A series of inquiries, by the Foreign Affairs Committee (2003), Lord Butler (2004) and Lord Hutton (2004), criticised the government and the decision processes that led to war. Blair’s references to intelligence in the House of Commons were described as “misleading” although this was generally framed as “inadvertent”. Butler revealed that instead of being authoritative, the intelligence base was actually seen as “sporadic and patchy” by officials. However, each inquiry was only looking at a narrow aspect of the UK’s Iraq policy.
Learning lessons from Iraq
In 2009, then-Prime Minister Gordon Brown announced a formal inquiry would be held into every aspect of the UK’s involvement in the war, from September 2001 (when UK policymakers changed their attitude to the Iraq threat) to July 2009 (when the UK formally drew operations to a close). It finally reported in 2016. Unlike previous reports that had tended to equivocate over the blame for errors, the Iraq Inquiry (also referred to as the Chilcot Inquiry) was explicit in highlighting Blair’s personal failings. In particular, in his foreword to a dossier in September 2002 Blair had described Iraq as “a current and serious threat to the UK national interest”. The inquiry concluded this represented Blair’s beliefs and “did not reflect the view” of the JIC, which had assessed that the Iraqi leadership’s focus was on “the balance of power in the region and internal challenges”. Overall, the inquiry argued that the threat was “presented with a certainty that was not justified”.
A key problem identified by the inquiry was the lack of critical thinking about intelligence assumptions. It noted: “At no stage was the proposition that Iraq might no longer have chemical, biological, or nuclear weapons or programmes identified and examined by either the JIC or the policy community.”
Even before the inquiry was completed, it was clear that there needed to be changes in the machinery of government. A National Security Council was inaugurated, with a National Security Advisor who could coordinate intelligence and security thinking. Critical challenge was encouraged in the agencies. The Secret Intelligence Service appointed a Senior Officer to be responsible for the accuracy of intelligence reports, reporting to “two different members of the SIS Board, only one of whom is responsible for operations.” The JIC was made more independent and its Chair more senior.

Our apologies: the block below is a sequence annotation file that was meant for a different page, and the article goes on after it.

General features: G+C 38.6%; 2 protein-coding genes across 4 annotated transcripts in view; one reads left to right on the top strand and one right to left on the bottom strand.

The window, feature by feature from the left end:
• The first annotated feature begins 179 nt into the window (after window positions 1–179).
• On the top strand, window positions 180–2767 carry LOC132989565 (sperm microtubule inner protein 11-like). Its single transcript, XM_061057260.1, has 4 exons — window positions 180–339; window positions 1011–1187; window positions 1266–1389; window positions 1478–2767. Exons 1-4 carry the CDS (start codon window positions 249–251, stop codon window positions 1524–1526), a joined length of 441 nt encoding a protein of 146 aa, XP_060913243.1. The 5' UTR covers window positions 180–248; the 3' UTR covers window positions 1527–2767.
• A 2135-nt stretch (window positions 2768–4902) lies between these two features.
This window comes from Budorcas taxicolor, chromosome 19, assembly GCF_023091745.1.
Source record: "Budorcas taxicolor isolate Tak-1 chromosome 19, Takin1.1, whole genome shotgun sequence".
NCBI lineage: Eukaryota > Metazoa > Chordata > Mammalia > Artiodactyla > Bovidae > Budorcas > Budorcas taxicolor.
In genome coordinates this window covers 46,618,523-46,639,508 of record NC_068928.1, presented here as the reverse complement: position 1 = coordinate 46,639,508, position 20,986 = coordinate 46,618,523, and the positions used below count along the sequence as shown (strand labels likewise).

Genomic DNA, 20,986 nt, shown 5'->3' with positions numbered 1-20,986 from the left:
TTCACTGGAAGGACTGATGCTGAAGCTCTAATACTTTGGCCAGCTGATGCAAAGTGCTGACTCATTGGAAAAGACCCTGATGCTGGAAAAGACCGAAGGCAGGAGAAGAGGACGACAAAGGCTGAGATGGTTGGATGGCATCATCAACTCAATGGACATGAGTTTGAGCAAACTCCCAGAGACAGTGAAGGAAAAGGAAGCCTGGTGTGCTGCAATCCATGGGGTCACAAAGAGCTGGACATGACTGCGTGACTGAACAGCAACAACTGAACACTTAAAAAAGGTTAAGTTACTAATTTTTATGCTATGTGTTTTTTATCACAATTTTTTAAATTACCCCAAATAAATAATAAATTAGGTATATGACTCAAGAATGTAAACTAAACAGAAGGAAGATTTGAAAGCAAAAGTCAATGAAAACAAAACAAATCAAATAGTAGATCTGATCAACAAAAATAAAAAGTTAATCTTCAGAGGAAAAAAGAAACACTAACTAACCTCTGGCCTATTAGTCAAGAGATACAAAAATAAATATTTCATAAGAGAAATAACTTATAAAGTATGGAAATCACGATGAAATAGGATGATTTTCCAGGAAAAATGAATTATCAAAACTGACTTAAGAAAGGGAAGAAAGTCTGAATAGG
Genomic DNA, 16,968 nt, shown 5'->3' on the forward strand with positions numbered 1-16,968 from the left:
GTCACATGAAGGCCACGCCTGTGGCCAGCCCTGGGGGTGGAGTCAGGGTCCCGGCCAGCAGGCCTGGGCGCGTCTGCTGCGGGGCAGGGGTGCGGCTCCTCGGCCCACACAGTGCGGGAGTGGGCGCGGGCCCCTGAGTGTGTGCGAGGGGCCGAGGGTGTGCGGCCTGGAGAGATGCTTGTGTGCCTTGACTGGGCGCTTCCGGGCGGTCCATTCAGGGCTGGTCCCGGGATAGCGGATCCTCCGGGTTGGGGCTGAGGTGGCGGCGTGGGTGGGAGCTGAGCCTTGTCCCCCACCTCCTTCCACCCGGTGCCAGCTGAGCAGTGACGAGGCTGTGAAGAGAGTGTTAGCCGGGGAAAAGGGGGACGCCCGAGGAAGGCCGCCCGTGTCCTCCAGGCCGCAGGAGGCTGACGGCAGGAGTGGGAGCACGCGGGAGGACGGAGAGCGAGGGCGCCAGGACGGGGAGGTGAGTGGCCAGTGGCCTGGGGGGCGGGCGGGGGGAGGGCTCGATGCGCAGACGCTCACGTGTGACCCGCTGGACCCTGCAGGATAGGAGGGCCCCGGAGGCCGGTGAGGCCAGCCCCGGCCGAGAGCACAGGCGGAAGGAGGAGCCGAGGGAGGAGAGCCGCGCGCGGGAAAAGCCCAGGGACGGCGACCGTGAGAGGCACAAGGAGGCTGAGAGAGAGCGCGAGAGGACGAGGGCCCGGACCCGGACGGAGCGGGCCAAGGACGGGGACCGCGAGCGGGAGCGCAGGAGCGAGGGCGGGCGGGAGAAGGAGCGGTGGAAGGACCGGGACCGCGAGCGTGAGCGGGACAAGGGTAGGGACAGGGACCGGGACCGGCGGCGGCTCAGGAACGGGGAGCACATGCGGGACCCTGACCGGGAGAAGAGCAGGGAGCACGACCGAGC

Yet, in 2013, the government suffered a major shock when parliament voted against the government on military action – for the first time since the 1780s – in relation to Syria. Again, intelligence was used to justify the use of force but this time there was far greater scepticism and Iraq was a key reference point. In 2017, then-National Security Advisor Sir Mark Lyall Grant produced a detailed assessment of the lessons that needed to be learned from the Iraq failure, including a “Chilcot checklist” of ways to improve policy-making – named after the inquiry’s chair.
However, Iraq continues to be evoked by critics of the government. When in 2018 Russian intelligence officers were alleged to have attempted to kill Sergei Skripal, a double agent who had worked for British intelligence, the Labour Party spokesperson said “obviously the government has access to information and intelligence on this matter, which others don’t; however, also there’s a history in relation to WMD and intelligence, which is problematic to put it mildly”. It will be some time before the UK government is able to present intelligence as proof and expect to be taken at its word.
Dr Jamie Gaskarth’s book Secrets and Spies: UK Intelligence Accountability After Iraq and Snowden is out now with Chatham House/Brookings Institution Press. The research was supported by the BA/Leverhulme Small Research Grant.